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Electricity Authority. (2010, November, updated 2011, May). Electricity in New Zealand. Electricity Authority, Te Mana Hiko, Level 7ASB Bank Tower 2, Hunter Street, PO Box 10041, Wellington 6143, New Zealand. http://www.ea.govt.nz/document/12098/download/about-us/documents-publications/
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Hydro generation has ranged between 52 percent and 65 percent of total annual generation over the last five years. Patrick McCully. (1996). Getting Old: Dam Ageing and Decommissioning. Excerpt from Silenced Rivers: The Ecology and Politics of Large Dams, Zeb Books, London. http://www.internationalrivers.org/en/node/1463 Around the world, some 5,000 large dams are now more than 50 years old, and the number and size of the dams reaching their half century is rapidly increasing.
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SPX Consultants. (2008, October). Reversibility of Renewable Energy Developments, SPX Consultants Sustainable Infrastructure. http://www.mfe.govt.nz/rma/central/nps/generation/submissions/13-spx-attachment.pdf Typical Removal and Restoration Costs as Proportion of Construction Cost, Run-of-river hydro 25-50%, Storage hydro 35-150% Examples of storage dams which effectively operate in run-of-river mode are Clyde and Roxburgh on the Clutha River, and Ohakuri on the Waikato River.
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Patrick McCully. (1996). Getting Old: Dam Ageing and Decommissioning. Excerpt from Silenced Rivers: The Ecology and Politics of Large Dams, Zeb Books, London. http://www.internationalrivers.org/en/node/1463 No one knows how the major dams built in the last half century will be removed or where the money to pay for this will come from. Feasibility studies rarely if ever mention what will happen when a reservoir is choked with sediment or when a company no longer finds it economic to maintain a dam. The international industry has largely steered clear of the issue. "I have only once seen a paper on the decommissioning of dams," Wolfgang Pircher, then President of ICOLD, said in a lecture to the British Dam Society in 1992. It is, however, an issue which sooner, rather than later, will have to be addressed.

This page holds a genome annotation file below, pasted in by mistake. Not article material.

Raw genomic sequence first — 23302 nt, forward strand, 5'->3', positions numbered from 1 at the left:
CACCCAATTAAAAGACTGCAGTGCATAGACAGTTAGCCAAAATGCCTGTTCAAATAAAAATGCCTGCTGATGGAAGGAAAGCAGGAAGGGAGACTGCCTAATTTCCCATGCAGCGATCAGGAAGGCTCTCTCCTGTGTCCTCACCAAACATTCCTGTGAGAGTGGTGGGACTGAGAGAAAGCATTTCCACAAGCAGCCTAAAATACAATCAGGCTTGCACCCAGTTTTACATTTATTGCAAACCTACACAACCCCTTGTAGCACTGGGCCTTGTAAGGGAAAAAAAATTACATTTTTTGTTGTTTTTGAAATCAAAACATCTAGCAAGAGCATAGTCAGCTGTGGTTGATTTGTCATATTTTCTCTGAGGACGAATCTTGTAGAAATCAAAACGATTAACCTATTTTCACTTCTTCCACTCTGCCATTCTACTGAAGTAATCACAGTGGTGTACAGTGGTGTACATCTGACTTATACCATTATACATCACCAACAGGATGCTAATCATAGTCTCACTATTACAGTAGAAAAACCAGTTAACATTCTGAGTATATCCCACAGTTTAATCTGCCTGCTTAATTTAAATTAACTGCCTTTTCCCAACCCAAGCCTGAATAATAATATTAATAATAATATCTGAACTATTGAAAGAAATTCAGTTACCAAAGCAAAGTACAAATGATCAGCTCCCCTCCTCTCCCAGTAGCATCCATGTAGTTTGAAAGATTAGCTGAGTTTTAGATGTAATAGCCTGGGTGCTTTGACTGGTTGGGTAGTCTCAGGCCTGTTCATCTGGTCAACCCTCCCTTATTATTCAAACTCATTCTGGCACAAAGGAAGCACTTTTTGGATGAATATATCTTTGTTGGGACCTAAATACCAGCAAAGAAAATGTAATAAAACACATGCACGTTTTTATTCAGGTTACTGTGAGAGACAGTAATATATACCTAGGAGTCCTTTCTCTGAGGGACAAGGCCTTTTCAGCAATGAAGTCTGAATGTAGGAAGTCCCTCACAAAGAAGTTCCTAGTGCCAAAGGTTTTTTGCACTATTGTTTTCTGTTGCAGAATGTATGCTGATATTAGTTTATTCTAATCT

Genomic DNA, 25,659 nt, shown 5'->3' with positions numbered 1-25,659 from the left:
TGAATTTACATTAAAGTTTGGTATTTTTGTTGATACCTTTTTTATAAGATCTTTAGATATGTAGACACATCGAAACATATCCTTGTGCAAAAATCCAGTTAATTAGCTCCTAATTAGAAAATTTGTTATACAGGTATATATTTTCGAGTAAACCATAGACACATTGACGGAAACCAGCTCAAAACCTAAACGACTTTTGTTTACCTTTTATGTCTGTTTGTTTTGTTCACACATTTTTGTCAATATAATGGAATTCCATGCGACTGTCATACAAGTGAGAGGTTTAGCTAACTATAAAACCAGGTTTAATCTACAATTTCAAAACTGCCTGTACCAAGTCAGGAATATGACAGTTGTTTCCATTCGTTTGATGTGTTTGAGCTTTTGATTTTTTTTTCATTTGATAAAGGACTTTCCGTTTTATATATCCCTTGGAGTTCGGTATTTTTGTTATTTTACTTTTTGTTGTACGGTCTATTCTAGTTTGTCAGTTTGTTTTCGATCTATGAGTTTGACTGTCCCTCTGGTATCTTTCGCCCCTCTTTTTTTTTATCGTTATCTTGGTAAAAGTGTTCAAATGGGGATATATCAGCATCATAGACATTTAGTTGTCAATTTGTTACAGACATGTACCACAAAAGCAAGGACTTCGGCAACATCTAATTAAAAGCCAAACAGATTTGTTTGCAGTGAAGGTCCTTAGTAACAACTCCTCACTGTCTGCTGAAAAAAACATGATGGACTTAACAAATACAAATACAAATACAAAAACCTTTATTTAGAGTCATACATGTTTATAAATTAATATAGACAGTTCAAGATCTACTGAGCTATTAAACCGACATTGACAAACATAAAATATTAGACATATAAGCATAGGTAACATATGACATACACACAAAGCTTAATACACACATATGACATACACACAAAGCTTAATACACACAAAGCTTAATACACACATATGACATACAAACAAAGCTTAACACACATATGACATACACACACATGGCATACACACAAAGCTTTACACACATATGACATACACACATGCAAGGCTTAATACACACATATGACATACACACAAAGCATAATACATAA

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Nathanael Baker. (2011, April 6). Cleantech Investment Reaches Record High in 2011. The Energy Collective. The worlds best thinkers on energy and climate. http://theenergycollective.com/nathanaelbaker/55235/cleantech-investment-reaches-record-high-firstquarter-2011 Preliminary tallies show more than US$2.5 billion was invested in the global cleantech sector in 1Q11. This represents the strongest first quarter on record for cleantech -- besting last year's previous high of US$1.97 billion.
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Jamie Vollbracht, Head of Innovation Strategy. (2011, May). Corporates and Cleantech Innovators, Carbon Trusts experience from the frontline of cleantech innovation. http://events.cleantech.com/amsterdam/sites/default/files/CTForumAmsterdam_Carbon_Trust_Corporates_a nd_cleantech_innovators.pdf